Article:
Blog Flux Directory Subscribe in NewsGator Online Subscribe with Bloglines Blog directory
And, yes, I DO take it personally: Dylan Ratigan (formerly) of CNBC's Fast Money 'splains it all for you and then disappears
Mandy: Great blog!
Mark: Thanks to all the contributors on this blog. When I want to get information on the events that really matter, I come here.
Penny: I'm glad I found your blog (from a comment on Think Progress), it's comprehensive and very insightful.
Eric: Nice site....I enjoyed it and will be back.
nora kelly: I enjoy your site. Keep it up! I particularly like your insights on Latin America.
Alison: Loquacious as ever with a touch of elegance -- & right on target as usual!
"Everybody's worried about stopping terrorism. Well, there's a really easy way: stop participating in it."
- Noam Chomsky
Send tips and other comments to: /* ---- overrides for post page ---- */ .post { padding: 0; border: none; }

Sunday, April 19, 2009

Dylan Ratigan (formerly) of CNBC's Fast Money 'splains it all for you and then disappears

from co-blogger, jim burke, who, in a past life, was obviously a fan of the pbs show, "where in the world is carmen sandiego"...
Where in the world is Dylan Ratigan? He is the host of CNBC "Fast Money".

Before we play this game, maybe you don't know who this guy is. A little blurb from Wikipedia below.

In Ratigan’s final CNBC broadcast from the floor of the NYSE he reported on what he called “an important story developing” that Goldman Sachs and “a variety of European banks”, in his assessment and that of his guests, essentially “perpetrated securities fraud” and an “insurance fraud scam” against AIG—and, by extension, the government and taxpayers funding that insurance company’s “bailout”—by insuring their questionable investment vehicles and, upon their devaluation, making claims on them to be paid by AIG “at 100 cents on the dollar” despite all of the markdowns “being forced upon every other” entity including the government, banks, shareholders, bond holders, taxpayers and homeowners. [6]

“I think that it should be a bigger political issue than whether somebody bought an airplane. Forget the private jets, forget who got a million dollar bonus. "Fifty billion dollars”, he emphasized, minimizing what he saw as populist side issues to “the real question” of how “government policy makers” are to deal with the “problems of contract law” inherent in the agreements of businesses receiving government assistance during the financial crisis. [7]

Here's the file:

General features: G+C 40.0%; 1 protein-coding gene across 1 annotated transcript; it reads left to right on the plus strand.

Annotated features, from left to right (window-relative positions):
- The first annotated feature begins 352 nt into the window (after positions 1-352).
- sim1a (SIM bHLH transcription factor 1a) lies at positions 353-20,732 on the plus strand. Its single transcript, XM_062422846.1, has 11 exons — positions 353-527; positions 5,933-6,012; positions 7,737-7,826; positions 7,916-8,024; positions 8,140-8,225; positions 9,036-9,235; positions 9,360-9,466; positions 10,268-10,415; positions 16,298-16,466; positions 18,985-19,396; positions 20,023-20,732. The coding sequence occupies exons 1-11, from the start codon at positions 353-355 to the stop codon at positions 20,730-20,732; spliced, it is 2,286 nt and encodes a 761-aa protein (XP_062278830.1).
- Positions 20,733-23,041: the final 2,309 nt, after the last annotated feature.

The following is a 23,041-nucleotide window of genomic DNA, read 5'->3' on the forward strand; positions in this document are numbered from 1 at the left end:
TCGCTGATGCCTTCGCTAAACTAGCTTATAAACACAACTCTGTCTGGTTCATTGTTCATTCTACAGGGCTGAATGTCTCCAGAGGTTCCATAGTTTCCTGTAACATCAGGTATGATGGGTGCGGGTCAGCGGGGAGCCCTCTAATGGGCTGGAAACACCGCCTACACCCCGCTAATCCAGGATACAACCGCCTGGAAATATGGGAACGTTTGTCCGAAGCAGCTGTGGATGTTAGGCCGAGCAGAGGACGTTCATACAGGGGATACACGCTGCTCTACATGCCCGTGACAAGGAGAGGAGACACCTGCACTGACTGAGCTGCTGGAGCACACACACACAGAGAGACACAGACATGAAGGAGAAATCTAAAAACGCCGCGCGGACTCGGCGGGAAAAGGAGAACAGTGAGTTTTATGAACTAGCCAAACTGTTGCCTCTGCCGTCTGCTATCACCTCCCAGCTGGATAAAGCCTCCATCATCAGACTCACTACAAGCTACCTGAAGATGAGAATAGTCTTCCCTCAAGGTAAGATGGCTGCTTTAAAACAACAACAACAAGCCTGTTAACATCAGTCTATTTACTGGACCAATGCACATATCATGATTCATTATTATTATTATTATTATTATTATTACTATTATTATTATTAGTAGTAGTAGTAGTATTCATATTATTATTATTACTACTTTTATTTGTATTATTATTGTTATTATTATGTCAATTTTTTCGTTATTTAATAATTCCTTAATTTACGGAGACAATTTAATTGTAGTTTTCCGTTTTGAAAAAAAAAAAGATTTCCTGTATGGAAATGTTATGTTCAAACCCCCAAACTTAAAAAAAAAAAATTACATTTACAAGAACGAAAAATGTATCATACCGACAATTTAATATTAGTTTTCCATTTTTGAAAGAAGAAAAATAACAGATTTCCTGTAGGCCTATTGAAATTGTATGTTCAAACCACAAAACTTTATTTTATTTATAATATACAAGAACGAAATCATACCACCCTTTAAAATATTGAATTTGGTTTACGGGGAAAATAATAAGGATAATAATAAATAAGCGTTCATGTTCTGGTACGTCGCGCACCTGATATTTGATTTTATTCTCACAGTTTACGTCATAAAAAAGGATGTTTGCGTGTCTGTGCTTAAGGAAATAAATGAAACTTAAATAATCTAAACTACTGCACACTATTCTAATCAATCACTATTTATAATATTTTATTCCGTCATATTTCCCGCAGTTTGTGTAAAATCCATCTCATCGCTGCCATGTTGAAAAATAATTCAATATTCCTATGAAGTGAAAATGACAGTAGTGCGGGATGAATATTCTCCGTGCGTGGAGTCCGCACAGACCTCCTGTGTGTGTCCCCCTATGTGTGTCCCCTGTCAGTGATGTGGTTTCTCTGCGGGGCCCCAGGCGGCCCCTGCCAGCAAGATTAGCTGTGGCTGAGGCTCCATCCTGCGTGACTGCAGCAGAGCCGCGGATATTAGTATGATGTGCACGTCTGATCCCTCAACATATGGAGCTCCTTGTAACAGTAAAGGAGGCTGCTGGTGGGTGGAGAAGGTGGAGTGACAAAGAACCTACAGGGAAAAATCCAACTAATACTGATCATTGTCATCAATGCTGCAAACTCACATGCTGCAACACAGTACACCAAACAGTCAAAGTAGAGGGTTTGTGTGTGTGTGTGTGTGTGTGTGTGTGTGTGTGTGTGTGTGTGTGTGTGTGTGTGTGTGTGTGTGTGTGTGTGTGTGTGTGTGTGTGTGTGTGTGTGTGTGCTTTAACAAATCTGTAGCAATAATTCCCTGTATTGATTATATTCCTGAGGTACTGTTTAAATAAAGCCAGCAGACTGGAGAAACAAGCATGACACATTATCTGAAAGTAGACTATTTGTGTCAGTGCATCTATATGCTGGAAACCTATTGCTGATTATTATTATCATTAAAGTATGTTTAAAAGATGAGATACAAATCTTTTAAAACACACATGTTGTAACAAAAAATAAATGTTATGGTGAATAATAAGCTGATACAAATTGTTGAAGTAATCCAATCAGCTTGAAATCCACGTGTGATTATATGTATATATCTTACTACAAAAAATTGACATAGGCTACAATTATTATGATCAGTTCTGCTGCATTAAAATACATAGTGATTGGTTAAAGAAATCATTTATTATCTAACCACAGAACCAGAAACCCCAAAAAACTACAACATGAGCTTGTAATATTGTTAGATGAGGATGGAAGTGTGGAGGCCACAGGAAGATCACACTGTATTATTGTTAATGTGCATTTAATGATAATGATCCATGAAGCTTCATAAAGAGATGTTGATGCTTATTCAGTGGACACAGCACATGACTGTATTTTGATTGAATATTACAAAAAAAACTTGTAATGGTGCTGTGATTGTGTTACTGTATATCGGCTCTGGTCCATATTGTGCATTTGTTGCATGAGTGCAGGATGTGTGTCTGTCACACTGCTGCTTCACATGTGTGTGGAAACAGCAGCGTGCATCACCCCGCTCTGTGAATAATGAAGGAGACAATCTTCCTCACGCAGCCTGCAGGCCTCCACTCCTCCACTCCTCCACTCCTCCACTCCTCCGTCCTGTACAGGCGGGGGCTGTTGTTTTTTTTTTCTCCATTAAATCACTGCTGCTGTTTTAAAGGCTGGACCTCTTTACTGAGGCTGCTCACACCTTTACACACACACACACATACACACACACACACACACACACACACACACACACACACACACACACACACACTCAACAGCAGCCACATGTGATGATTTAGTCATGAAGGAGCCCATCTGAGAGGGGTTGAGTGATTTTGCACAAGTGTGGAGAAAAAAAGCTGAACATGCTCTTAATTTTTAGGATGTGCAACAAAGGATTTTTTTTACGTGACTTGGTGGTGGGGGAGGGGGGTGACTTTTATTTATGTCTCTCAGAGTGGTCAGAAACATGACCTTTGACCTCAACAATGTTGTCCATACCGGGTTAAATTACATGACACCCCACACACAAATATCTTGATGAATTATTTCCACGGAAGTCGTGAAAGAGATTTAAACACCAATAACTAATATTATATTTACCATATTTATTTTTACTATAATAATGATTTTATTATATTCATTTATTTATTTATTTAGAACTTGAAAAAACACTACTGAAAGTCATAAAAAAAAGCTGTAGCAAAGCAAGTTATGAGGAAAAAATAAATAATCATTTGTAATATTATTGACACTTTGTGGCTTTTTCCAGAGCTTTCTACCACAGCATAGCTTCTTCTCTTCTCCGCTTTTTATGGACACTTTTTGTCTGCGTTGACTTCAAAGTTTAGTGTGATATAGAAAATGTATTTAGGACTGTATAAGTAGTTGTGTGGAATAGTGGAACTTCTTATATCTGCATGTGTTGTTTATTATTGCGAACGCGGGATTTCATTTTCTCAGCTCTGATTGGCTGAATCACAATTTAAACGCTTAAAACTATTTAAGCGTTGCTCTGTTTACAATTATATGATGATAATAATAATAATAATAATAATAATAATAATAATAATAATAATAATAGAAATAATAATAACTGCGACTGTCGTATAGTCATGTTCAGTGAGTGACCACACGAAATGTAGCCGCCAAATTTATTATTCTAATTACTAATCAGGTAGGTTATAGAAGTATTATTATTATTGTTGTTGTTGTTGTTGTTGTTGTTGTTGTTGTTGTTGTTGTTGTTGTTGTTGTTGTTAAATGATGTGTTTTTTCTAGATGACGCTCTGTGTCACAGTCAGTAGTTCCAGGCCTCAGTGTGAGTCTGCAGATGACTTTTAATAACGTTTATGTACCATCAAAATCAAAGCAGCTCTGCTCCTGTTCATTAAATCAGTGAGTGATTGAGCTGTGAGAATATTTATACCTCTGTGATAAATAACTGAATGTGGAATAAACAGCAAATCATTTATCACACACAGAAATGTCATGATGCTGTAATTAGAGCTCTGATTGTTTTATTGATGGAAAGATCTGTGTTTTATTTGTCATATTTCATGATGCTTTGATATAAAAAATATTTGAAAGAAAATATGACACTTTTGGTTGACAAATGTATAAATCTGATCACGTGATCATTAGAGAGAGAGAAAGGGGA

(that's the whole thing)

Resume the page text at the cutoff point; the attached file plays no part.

“The banks are being asked to take ‘haircuts’ on their toxic assets, why are the Goldmans and the Deutsche Banks of the world not being asked to take haircuts on their toxic credit default swaps? It’s a real question. I will continue to pursue it for sure, I hope others will as well.” Ratigan praised New York Attorney General Andrew Cuomo’s subpoena of AIG to determine the bank payouts as “legitimate inquiry” and looked forward to “a body of lawmakers in Washington D.C. who are going to ask, it appears, some of the same questions that I’m asking.” [8]

Ratigan is the guy who broke the Enron debacle in the media.

Ratigan recently did a radio interview that is absolutely staggering. Listen via the link below and keep in mind this guy was still an active talking head for CNBC.

Pretty much sums it all up.

Now he's gone. CNBC posted the reason as a dispute with the producer. Hmmm, office politics? Seems to me he was axed for leaving the reservation.

Now for the game, yippeee!

Question # 1
If you report for a corporately owned organization (CNBC/GE) and you attack the Bankers and their Politicians, should you expect a merit raise or a visit from Uncle Vito and his pal, Whispering Jimmy?

Question # 2
Upon learning how Whispering Jimmy got his nickname, do you decide to leave your job or continue with your investigation?

Question # 3
Upon leaving your job and shitcanning the investigation, should you leave a forwarding address?

Bonus Question:
Where is Dylan Ratigan?

I am paralyzed with anticipation awaiting answers. This is gonna get weird, I suspect.

muy interesante... thanks, jim...

Labels: , , , , , , , , ,

Submit To Propeller

And, yes, I DO take it personally home page